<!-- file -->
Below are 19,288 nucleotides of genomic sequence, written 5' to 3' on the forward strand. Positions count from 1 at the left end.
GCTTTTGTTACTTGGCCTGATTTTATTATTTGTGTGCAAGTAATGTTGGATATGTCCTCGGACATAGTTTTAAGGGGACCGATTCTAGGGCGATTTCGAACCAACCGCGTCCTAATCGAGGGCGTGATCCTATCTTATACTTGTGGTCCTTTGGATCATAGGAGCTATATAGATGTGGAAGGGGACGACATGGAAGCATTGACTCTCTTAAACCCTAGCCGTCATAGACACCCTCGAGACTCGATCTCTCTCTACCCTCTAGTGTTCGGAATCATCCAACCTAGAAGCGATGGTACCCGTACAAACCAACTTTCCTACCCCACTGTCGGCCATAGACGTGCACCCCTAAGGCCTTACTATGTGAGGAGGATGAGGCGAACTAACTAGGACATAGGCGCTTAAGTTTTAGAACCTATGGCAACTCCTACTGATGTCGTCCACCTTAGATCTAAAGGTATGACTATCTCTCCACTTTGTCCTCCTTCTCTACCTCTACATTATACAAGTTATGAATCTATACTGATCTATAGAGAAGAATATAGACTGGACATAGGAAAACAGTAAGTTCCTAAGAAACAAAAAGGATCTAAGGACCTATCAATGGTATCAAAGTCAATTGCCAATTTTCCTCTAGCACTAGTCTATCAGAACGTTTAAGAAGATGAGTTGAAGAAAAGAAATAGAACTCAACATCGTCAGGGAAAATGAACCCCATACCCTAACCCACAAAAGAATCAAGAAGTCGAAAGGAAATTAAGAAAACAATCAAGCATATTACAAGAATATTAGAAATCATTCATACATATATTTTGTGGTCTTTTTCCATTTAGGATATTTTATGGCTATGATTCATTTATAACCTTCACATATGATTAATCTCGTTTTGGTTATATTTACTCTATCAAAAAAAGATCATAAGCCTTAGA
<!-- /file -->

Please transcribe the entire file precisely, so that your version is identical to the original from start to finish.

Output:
Below are 19,288 nucleotides of genomic sequence, written 5' to 3' on the forward strand. Positions count from 1 at the left end.
GCTTTTGTTACTTGGCCTGATTTTATTATTTGTGTGCAAGTAATGTTGGATATGTCCTCGGACATAGTTTTAAGGGGACCGATTCTAGGGCGATTTCGAACCAACCGCGTCCTAATCGAGGGCGTGATCCTATCTTATACTTGTGGTCCTTTGGATCATAGGAGCTATATAGATGTGGAAGGGGACGACATGGAAGCATTGACTCTCTTAAACCCTAGCCGTCATAGACACCCTCGAGACTCGATCTCTCTCTACCCTCTAGTGTTCGGAATCATCCAACCTAGAAGCGATGGTACCCGTACAAACCAACTTTCCTACCCCACTGTCGGCCATAGACGTGCACCCCTAAGGCCTTACTATGTGAGGAGGATGAGGCGAACTAACTAGGACATAGGCGCTTAAGTTTTAGAACCTATGGCAACTCCTACTGATGTCGTCCACCTTAGATCTAAAGGTATGACTATCTCTCCACTTTGTCCTCCTTCTCTACCTCTACATTATACAAGTTATGAATCTATACTGATCTATAGAGAAGAATATAGACTGGACATAGGAAAACAGTAAGTTCCTAAGAAACAAAAAGGATCTAAGGACCTATCAATGGTATCAAAGTCAATTGCCAATTTTCCTCTAGCACTAGTCTATCAGAACGTTTAAGAAGATGAGTTGAAGAAAAGAAATAGAACTCAACATCGTCAGGGAAAATGAACCCCATACCCTAACCCACAAAAGAATCAAGAAGTCGAAAGGAAATTAAGAAAACAATCAAGCATATTACAAGAATATTAGAAATCATTCATACATATATTTTGTGGTCTTTTTCCATTTAGGATATTTTATGGCTATGATTCATTTATAACCTTCACATATGATTAATCTCGTTTTGGTTATATTTACTCTATCAAAAAAAGATCATAAGCCTTAGA